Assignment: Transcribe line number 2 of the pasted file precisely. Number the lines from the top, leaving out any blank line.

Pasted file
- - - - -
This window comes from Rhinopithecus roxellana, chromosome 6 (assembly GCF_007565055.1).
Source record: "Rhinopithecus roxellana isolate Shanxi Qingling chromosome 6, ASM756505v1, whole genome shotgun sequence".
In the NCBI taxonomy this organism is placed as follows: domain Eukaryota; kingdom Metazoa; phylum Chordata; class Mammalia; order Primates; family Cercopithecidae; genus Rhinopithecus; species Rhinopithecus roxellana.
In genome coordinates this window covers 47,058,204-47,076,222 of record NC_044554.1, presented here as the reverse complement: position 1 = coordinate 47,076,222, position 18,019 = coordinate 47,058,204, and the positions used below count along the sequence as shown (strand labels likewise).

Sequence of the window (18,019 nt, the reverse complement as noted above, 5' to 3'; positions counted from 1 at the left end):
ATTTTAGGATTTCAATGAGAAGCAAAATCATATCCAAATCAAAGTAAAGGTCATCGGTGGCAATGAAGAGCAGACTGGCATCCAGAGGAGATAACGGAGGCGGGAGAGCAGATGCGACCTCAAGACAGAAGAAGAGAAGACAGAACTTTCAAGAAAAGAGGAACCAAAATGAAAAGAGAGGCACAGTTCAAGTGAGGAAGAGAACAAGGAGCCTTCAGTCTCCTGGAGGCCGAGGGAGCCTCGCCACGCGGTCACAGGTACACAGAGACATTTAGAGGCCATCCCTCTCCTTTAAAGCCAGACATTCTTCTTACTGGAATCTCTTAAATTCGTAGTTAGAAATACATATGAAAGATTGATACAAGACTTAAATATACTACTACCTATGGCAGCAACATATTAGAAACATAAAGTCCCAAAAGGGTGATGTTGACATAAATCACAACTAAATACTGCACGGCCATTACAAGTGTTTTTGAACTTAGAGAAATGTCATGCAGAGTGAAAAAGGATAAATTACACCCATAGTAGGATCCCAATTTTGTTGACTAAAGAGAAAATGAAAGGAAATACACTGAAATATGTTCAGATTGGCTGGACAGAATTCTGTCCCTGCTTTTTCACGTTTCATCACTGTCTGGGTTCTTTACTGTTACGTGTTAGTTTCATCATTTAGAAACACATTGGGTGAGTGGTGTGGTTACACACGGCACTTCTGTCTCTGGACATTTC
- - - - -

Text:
Source record: "Rhinopithecus roxellana isolate Shanxi Qingling chromosome 6, ASM756505v1, whole genome shotgun sequence".